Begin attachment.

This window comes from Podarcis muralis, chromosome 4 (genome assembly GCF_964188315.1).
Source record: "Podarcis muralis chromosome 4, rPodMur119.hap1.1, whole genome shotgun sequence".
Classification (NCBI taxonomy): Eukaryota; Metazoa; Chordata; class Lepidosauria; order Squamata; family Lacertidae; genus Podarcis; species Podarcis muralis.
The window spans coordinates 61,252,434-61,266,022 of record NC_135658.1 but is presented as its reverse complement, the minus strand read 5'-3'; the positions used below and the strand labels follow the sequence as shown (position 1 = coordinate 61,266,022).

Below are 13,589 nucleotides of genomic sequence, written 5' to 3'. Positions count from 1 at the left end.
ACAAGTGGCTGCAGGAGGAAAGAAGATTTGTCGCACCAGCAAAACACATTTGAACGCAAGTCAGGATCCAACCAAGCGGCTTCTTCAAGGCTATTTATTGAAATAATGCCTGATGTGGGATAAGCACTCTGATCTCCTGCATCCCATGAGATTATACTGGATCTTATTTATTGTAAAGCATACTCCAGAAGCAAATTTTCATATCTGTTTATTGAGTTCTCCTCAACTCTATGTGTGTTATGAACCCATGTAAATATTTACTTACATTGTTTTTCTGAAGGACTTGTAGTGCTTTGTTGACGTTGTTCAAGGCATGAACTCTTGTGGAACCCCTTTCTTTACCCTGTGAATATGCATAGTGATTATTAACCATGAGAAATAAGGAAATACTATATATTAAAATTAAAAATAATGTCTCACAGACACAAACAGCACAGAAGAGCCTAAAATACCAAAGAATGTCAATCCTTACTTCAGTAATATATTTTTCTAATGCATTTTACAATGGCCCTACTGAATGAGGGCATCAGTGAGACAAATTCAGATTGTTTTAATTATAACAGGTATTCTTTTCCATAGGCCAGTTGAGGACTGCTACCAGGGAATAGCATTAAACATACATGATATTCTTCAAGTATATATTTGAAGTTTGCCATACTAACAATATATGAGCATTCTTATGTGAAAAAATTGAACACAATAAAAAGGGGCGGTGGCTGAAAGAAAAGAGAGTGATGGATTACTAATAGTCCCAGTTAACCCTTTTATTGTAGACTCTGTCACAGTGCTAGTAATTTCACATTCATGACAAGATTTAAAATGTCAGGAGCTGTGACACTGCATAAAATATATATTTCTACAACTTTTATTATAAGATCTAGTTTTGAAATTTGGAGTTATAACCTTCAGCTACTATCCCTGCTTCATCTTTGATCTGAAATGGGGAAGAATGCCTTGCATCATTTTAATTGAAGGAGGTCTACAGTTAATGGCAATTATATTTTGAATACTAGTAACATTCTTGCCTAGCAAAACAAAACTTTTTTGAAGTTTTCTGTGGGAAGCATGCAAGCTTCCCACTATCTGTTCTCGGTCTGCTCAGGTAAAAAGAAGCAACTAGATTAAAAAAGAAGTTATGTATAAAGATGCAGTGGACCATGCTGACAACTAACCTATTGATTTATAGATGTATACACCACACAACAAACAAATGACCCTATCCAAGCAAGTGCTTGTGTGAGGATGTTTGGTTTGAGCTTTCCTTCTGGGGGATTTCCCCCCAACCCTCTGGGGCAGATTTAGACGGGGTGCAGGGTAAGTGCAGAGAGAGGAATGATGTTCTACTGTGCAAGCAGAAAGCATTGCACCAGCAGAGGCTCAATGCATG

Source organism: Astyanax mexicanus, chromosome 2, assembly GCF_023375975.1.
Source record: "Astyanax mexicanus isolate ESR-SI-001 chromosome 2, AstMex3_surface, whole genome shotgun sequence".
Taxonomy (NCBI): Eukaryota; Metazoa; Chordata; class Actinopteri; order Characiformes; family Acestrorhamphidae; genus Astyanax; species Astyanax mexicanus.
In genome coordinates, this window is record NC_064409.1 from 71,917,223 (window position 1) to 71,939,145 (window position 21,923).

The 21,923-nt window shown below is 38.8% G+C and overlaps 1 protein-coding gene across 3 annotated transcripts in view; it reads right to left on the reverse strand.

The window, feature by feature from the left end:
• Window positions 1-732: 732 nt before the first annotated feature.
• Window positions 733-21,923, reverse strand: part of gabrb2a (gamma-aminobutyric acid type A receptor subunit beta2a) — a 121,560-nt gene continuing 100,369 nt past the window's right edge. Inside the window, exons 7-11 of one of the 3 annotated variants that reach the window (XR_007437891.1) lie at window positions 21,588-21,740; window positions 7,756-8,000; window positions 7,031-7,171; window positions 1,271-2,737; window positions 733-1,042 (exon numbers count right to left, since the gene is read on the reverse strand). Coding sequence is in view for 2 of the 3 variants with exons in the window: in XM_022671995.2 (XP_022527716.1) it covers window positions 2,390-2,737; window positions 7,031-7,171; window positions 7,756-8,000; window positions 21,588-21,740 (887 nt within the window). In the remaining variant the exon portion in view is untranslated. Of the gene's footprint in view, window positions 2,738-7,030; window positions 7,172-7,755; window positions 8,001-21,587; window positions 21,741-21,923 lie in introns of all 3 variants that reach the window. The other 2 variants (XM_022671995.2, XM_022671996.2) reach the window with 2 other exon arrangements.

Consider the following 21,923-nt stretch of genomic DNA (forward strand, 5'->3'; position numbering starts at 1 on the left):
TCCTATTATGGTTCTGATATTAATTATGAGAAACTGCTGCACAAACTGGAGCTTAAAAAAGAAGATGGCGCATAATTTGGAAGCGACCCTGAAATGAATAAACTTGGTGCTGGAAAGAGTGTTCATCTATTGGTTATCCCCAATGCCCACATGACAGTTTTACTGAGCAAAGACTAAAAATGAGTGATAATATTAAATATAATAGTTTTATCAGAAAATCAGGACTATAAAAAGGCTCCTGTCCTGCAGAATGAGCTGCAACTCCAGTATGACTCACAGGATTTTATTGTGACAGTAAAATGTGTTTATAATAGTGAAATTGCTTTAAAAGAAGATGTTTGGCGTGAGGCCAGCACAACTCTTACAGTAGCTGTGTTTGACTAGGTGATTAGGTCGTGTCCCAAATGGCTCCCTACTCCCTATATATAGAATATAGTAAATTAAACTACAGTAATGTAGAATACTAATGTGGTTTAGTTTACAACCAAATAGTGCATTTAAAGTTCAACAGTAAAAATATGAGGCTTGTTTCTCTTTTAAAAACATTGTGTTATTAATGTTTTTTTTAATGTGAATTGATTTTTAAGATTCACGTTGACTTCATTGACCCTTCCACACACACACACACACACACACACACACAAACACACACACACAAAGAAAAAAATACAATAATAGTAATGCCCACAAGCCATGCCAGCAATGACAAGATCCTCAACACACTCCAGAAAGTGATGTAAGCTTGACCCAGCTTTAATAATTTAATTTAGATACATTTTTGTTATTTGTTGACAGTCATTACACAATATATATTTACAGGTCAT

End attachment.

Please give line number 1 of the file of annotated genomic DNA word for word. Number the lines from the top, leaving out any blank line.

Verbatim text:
This window comes from Podarcis muralis, chromosome 4 (genome assembly GCF_964188315.1).